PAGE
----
Check this post for updates and additional events.
March 3, 10, 17 7:00 – 9:00 p.m. Transforming White Organizational Culture
March 4 7:00 p.m. Family and Community in African American Poetry — A “Lift Every Voice” Event
March 4, 11, and 18, 1:00 p.m. to 2:30 p.m. Sankofa Collective: Health as a Civil Right
March 4, Racism and Health, March 11 Policy and Racial Health Disparities, March 18, Community Responses to Racial Health Disparities. Pre-registration is not necessary. To join via Zoom go to https://bit.ly/3iASFoq Participate by phone: +1 929 205 6099 US (New York) Meeting ID: 881 9470 5613 Passcode: 199884. A suggested donation of $20 per session will be gratefully accepted. Click https://bit.ly/39UBSZx to make a donation via PayPal
March 5 noon Lecture by Raina Lampkins-Fielder,
Lampkins-Fielder is curator for the Souls Grown Deep Foundation, an organization dedicated to improving the quality of life of communities that gave rise to the art made by African American artists of the South—including the Gee’s Bend quiltmakers. Details and free registration for the lecture here.
March 5, 6, 12, 13, 19, 20 Making African America:A Virtual Symposium on Immigration and the Changing Dynamics of Blackness
Symposium brings together scholars, journalists, activists, curators, filmmakers and writers to discuss how immigration has shaped and is continuing to reshape what it means to be black in the United States. Presented by University of Maryland, College Park, and National Museum of African American History and Culture. Click here for information and registration.
March 6 4:00 – 6:00 p.m. Labor Against Hate: The Role of Workers in Standing against White Supremacy and Fascism.
Dr. Paul Frymer, Princeton University, and Dr. Jacob Grumbach, University of Washington and the Harry Bridges Center for Labor Studies lead an open discussion with other union activists and labor leaders who have been integrating anti-racist and anti-fascist programming in their unions. Click here to register.
March 9 – 11 6:30 p.m. A Long Talk about the Uncomfortable Truth
The “long talk” begins with three (3) consecutive days on a virtual conference call following prework consisting of “a multimedia collection of content reflecting the truth about the history of racism in the United States and the impact it continues to have on our society today.” Each call lasts 90 minutes. Click here to register.
March 10 6:00 – 7:30 p.m. Going Beyond: Climate Action and Equity
Panel addresses issue of communities of color and low-income residents, who are most severely impacted by climate change, not being part of designing solutions. Click here to register.
March 11 5:30 p.m. Conversation: Glenn Ligon and Hilton Als
Artist Glenn Ligon joins Pulitzer Prize–winning author, critic, and Princeton’s Presidential Visiting Scholar Hilton Als to discuss the ways in which art can engage and rethink the most urgent issues of our time. Details and free registration here.
March 18 12:30 p.m. African American Business, Entrepreneurship and Capitalism, 1619-2021: Where Do We Go From Here?
The talk by Juliet E. K. Walker, professor of history at the University of Texas at Austin, lecture is part of the Princeton University Keller Center’s initiative to examine the history and legacy of Black entrepreneurship in the United States. Click here to register.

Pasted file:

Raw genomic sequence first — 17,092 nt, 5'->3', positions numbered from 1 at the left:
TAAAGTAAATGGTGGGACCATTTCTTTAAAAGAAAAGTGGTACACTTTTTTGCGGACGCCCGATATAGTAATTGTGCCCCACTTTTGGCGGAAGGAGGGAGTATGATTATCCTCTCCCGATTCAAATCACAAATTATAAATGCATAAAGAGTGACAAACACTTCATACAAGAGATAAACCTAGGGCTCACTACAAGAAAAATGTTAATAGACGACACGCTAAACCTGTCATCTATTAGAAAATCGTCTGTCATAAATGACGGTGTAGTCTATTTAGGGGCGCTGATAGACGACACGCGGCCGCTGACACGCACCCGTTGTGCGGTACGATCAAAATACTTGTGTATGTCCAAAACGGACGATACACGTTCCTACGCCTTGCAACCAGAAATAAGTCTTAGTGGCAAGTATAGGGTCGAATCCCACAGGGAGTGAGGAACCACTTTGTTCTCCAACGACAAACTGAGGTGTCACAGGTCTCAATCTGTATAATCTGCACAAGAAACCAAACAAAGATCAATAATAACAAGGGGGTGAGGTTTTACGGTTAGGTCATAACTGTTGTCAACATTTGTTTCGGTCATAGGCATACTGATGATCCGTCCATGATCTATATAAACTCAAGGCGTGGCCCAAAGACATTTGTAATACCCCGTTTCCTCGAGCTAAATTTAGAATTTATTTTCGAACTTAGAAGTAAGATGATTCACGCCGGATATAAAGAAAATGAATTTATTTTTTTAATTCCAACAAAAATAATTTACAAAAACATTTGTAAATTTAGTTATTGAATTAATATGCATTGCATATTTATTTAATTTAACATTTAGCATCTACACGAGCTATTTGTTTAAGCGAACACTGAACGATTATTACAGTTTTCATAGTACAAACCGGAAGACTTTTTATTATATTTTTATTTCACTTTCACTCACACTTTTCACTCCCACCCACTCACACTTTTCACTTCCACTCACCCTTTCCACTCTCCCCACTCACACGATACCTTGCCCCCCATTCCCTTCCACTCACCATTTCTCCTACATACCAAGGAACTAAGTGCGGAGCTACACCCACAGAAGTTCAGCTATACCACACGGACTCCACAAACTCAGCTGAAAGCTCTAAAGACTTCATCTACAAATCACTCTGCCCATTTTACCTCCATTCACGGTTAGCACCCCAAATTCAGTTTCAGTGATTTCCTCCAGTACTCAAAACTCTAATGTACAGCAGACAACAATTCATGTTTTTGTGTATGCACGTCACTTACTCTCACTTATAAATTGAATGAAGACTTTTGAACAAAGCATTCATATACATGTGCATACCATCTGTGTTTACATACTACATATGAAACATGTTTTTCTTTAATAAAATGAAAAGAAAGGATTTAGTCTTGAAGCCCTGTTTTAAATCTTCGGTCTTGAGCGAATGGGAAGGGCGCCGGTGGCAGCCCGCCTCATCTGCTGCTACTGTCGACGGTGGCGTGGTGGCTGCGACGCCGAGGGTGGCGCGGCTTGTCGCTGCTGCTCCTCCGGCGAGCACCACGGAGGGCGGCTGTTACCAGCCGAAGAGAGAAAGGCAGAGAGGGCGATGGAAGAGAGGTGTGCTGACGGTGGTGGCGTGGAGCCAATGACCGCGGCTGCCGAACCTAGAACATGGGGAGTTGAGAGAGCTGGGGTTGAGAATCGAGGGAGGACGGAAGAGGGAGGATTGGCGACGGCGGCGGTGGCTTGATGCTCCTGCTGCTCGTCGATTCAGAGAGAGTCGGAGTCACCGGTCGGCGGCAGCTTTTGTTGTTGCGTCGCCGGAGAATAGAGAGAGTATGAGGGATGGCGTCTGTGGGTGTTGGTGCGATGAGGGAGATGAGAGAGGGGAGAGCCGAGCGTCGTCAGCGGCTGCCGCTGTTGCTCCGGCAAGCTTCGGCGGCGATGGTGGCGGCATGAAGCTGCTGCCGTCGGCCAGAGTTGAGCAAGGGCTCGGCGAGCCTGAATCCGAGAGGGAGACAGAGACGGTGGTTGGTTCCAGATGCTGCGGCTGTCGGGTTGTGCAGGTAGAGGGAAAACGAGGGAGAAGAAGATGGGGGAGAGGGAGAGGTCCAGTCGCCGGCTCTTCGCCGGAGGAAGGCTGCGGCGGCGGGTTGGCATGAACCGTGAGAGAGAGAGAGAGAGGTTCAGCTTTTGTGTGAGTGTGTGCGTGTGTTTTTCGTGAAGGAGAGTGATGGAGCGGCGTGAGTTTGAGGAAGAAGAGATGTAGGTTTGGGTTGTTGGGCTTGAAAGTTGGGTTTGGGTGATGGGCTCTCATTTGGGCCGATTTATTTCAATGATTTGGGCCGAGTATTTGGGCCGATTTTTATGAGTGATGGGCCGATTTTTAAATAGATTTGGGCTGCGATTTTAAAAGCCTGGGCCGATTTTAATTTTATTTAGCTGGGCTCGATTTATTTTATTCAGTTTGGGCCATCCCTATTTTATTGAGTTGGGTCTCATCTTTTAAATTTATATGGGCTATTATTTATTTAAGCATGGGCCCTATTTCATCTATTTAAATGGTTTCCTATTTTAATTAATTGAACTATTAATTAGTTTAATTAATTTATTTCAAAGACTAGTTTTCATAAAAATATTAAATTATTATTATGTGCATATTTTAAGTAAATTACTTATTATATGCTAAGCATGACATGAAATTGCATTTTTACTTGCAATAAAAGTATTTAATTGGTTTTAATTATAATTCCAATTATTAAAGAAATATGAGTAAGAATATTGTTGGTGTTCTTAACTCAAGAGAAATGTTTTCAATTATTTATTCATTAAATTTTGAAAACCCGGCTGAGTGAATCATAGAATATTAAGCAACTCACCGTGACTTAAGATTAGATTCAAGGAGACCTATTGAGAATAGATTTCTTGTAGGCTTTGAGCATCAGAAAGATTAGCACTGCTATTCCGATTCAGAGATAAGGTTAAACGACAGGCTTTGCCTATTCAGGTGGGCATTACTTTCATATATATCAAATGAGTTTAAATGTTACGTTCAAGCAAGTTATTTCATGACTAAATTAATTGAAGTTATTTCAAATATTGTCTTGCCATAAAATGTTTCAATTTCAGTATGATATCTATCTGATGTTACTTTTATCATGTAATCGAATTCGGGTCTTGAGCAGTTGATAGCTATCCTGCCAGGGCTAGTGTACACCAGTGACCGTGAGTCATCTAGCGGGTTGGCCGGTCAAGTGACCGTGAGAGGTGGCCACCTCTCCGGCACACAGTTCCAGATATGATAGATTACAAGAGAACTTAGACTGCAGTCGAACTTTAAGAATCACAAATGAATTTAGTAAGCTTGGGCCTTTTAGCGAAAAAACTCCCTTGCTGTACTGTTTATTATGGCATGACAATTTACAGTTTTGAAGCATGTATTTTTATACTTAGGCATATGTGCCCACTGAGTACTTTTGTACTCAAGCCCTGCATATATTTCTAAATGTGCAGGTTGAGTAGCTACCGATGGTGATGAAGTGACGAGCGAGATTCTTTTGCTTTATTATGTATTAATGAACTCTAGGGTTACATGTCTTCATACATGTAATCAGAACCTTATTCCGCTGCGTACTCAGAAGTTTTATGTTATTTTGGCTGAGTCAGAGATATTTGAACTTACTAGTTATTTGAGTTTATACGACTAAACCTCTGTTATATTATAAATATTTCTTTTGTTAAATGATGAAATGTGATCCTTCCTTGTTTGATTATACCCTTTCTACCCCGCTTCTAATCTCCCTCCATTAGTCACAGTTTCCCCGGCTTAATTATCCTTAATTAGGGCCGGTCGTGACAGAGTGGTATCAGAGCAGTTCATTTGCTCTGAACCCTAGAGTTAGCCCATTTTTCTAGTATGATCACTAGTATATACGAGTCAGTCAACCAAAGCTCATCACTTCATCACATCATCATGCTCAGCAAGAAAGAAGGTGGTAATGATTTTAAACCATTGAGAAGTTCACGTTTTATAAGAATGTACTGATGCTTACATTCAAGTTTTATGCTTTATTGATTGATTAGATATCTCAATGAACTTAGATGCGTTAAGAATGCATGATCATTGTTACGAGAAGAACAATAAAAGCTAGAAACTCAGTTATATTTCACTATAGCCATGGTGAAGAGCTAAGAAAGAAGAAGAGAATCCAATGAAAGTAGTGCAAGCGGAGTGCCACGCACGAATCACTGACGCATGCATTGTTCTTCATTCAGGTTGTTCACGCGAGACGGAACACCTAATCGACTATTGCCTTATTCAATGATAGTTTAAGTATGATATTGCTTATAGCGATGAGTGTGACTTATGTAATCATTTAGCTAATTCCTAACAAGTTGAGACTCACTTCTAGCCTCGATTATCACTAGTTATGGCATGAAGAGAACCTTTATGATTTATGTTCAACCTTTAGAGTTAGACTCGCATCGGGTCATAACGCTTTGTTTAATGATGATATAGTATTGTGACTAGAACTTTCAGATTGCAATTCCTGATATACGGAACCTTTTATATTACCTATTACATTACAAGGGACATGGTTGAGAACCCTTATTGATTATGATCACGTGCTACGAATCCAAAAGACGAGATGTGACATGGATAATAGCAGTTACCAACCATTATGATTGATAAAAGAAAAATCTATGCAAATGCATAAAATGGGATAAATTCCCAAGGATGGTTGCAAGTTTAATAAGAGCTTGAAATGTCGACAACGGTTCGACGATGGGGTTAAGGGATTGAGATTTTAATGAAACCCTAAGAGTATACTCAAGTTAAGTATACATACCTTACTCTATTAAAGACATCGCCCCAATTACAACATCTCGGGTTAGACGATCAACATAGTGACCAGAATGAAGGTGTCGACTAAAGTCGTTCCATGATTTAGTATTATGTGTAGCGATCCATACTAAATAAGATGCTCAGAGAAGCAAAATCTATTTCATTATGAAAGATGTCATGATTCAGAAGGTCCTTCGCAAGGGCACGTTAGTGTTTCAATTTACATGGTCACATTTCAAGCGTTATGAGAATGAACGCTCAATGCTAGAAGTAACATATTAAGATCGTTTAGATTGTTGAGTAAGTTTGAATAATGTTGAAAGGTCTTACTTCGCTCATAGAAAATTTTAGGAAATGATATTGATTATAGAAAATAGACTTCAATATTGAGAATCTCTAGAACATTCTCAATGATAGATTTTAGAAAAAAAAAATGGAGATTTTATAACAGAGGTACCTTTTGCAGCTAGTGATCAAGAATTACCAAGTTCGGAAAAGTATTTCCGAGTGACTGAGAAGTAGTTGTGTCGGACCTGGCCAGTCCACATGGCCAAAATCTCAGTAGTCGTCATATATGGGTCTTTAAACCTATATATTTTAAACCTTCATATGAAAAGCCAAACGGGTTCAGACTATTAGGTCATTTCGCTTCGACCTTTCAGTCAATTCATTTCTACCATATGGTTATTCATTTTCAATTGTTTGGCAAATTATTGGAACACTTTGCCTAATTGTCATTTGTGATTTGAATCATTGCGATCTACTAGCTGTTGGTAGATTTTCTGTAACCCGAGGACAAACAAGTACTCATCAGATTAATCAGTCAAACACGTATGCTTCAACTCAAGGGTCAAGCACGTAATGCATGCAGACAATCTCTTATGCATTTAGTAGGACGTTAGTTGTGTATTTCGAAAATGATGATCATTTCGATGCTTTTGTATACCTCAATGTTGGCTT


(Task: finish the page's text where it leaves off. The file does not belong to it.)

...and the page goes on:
March 19 4:30 p.m. Symbols from Within, and Symbols from Without: The Celtic Revival and the Harlem Renaissance
Scholar Tara Guissin-Stubbs lectures on James Weldon Johnson and the overlaps between the Celtic Revival and the Harlem Renaissance. Click here for required registration.
March 20 1:00 – 2:30 p.m. US Immigration after COVID: Call to Action for an Equitable Future
Hear stories of real people affected and what is needed to address prejudice towards immigrants and inequities in our systems and learn about work and policies to fix the US immigration system. Click here to register for this La Convivencia program.
March 21 2:00 p.m. Book Breaks: Sophie White, author of Voices of the Enslaved: Love, Labor, and Longing in French Louisiana, winner of the 2020 Frederick Douglass Book Prize.
Presented by the Gilder Lehrman Institute of American History. Click here to register.
March 21 3:00 – 5:00 p.m. “Standing on My Sisters’ Shoulders”
Screening of a documentary about women in the Civil Rights Movement, followed by a panel discussion. Sponsored by the African American Museum of Bucks County, in partnership with AARP
and The Valley Forge Alumnae Chapter of Delta Sigma Theta Sorority. Click here to register.
March 25 12:30 p.m. Exoduster Entrepreneurs: Creating Black Business Communities in the West
The lecture by Dr. Martin Ruef from Duke University and Ihsan Beezer from Rutgers University on black businesses in the west is part of the Princeton University Keller Center initiative to examine the history and legacy of Black entrepreneurship in the United States. Click here to register.
March 25 4:30 p.m. Cascading Crises: Race, COVID-19, and the Matter of Life and Death
Catherine Clune-Taylor, Assistant Professor of Feminist Science and Technology Studies in the Department of Women’s Studies at San Diego State University discusses two new threads of this work after a brief review of this larger project, The Matter of Black Life and Death. Register for the event here.
March 31 7:00 – 8:30 p.m. Red Bank Public Library “Let’s Talk About Race”
Click here to register.